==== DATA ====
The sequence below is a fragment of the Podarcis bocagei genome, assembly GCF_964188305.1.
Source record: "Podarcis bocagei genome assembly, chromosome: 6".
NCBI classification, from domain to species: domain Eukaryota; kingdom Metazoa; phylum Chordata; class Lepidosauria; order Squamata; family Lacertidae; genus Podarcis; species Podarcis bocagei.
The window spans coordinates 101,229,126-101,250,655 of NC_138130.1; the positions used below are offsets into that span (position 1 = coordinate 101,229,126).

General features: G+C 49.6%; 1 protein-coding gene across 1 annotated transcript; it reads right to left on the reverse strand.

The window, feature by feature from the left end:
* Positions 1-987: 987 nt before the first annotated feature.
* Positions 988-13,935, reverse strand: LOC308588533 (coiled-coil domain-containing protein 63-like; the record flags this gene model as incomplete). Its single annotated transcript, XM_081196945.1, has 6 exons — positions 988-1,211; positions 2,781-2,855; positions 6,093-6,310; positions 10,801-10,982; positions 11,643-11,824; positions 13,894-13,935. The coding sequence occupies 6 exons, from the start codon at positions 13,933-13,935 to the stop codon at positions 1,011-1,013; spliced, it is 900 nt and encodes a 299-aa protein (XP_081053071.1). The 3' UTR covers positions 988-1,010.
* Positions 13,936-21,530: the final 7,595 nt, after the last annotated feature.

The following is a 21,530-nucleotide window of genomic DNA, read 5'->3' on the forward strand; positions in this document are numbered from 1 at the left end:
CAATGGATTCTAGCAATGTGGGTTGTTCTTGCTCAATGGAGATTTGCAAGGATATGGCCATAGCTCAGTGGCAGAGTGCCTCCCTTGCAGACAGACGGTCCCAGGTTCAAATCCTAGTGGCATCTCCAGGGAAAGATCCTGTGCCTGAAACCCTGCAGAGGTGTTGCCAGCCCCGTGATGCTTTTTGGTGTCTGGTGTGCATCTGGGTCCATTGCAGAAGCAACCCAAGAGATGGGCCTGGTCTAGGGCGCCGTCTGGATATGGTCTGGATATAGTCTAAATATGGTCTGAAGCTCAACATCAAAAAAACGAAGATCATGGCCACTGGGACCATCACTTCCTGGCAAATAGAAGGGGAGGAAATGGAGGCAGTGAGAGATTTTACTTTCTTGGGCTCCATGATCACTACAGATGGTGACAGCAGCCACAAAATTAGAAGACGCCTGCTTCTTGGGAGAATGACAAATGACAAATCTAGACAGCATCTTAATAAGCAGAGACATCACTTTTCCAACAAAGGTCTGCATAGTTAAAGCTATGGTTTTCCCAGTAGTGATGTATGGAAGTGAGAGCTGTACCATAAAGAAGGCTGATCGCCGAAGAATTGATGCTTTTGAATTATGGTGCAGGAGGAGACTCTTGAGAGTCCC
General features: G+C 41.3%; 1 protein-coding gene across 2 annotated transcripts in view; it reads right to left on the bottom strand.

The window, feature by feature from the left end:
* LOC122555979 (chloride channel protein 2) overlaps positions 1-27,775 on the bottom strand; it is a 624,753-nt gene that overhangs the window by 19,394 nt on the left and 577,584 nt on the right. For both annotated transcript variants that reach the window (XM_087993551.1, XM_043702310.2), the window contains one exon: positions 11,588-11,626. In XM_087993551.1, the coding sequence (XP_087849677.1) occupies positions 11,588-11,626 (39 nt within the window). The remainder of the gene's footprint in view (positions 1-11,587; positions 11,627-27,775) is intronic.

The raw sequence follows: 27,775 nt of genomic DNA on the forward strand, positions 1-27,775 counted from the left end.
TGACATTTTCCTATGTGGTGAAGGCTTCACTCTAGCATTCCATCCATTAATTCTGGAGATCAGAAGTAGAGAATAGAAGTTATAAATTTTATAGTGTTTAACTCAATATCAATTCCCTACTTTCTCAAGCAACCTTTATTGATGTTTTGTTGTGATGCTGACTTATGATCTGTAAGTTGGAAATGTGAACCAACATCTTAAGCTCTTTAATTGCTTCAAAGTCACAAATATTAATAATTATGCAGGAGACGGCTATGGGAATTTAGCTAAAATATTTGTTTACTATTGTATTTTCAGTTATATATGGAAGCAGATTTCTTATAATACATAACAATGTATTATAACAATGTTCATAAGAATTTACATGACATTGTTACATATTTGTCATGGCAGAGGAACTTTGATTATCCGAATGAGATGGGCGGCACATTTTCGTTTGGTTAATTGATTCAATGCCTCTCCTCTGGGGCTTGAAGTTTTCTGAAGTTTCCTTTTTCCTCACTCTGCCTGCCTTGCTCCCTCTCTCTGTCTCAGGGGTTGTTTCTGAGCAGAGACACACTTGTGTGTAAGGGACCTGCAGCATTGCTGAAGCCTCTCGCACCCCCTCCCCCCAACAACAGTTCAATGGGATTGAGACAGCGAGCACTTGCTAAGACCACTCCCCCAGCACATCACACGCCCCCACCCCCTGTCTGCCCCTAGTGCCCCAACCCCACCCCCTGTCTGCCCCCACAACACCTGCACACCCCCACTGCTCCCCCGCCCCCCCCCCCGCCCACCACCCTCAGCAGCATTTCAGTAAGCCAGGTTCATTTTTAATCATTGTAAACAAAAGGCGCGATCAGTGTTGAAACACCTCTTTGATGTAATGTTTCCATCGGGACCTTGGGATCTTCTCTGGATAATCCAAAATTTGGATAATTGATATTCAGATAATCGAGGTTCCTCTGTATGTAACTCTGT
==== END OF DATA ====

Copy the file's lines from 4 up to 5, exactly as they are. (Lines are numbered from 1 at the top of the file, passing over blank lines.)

The window spans coordinates 101,229,126-101,250,655 of NC_138130.1; the positions used below are offsets into that span (position 1 = coordinate 101,229,126).

General features: G+C 49.6%; 1 protein-coding gene across 1 annotated transcript; it reads right to left on the reverse strand.